Things have been INSANE around here. Halloween came and went without much fanfare and, with a lot of evidence that Halloween (at least on MY block) was going to be something of a non-starter, I didn't put out the usual over-the-top Halloween display. It's been a long, difficult year and the way things continue to come my way (the latest remnants of the WWII jeep I traded for is a fine example of an unexpected intrusion) I have very little time to do all that needs to be done. With the party date growing ever closer, I am all about cutting corners wherever corners can be cut.
BUT (I like big BUTs and I cannot lie)
BUT the upcoming Christmas bacchanal has a way of demanding that I take myself away from endless and wasted hours watching YouTube and pounding out drivel for the G838 whilst watching and reading about everyone else have fun with their stuff. Couple that with The Billmeister's sudden departure for a week in order to go paddling around the Caribbean in a cruise ship filled with rum-soaked revelers, and a smidgen of (dare I say it?) food poisoning and maybe even a little touch of Covid 19, 20, or whatever number we're on at this point... Well, nothing says Get Y'seff in Gear like having the #1 Assistant take a powder with a drop dead date for a party right around the corner.
Just before Billiboi left, he and I put up the big party tent. This process is usually a big, hairy deal requiring that a small number friends and family be cleverly convinced once again that putting up the big tent will be 'fun'. Alas, I am weary and I am running out of fresh lies to tell people about how 'fun' erecting a tent is. So, I decided that it might just be far easier if Bill and I would have a go at it, alone and save all the time I would have to spend in the confessional....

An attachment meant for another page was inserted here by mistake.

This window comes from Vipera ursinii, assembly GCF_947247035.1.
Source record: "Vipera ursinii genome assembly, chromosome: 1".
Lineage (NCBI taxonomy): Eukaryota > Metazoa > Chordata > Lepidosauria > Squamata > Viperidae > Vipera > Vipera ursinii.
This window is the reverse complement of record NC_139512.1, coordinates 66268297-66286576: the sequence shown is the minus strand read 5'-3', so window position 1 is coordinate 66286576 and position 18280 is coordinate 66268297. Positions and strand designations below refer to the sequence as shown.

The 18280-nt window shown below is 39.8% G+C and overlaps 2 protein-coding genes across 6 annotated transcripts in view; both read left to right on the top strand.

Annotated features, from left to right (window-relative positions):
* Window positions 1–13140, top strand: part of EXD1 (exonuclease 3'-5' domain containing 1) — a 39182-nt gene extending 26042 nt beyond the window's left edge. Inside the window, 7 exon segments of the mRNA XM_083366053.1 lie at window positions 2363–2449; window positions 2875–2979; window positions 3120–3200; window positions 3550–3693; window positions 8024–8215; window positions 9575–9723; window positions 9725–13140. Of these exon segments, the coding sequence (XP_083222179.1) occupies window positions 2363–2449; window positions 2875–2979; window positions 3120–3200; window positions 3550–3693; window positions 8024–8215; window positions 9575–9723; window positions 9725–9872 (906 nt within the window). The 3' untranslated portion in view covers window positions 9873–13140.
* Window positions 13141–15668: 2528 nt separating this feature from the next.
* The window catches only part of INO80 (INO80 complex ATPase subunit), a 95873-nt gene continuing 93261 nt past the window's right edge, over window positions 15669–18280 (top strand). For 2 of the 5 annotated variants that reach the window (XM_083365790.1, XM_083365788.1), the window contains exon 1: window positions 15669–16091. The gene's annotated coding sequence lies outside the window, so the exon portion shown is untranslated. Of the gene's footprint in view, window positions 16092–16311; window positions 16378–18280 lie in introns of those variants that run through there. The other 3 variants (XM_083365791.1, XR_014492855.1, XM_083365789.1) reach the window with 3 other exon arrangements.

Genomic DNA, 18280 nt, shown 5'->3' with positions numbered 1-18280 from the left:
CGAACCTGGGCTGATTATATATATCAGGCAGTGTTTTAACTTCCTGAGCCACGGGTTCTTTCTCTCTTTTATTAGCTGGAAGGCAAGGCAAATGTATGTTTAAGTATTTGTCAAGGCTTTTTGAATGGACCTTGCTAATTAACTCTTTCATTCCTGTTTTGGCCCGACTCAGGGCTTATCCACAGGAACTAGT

if I were so inclined....
This monster gets erected over the driveway which is (this year) unusually chock-a-block full of my never-ending projects. The WWII jeep came and went. The Fairbanks Platform Scale got thrown together and now, with its mobility and utility restored, I cannot imagine what the heck I'm gonna do with it...et cetera, et cetera, et cetera.
The real fly in the ointment has been ol' Nickel, my 1969 Ford Model 2000 tractor which has been receiving year-long (and highly intermittent) care in having its fuel system, cooling system and charging system restored and having every other little nut, bolt and washer removed and replaced. I am presently in the final throes of it, finding out which critical parts I forgot to order. There it sits, unfinished, and right in the middle of the driveway. I haven't any regrets or embarrassment about it. This summer's weather wasn't exactly 'worker-friendly'. In fact, it was doggoned brutal.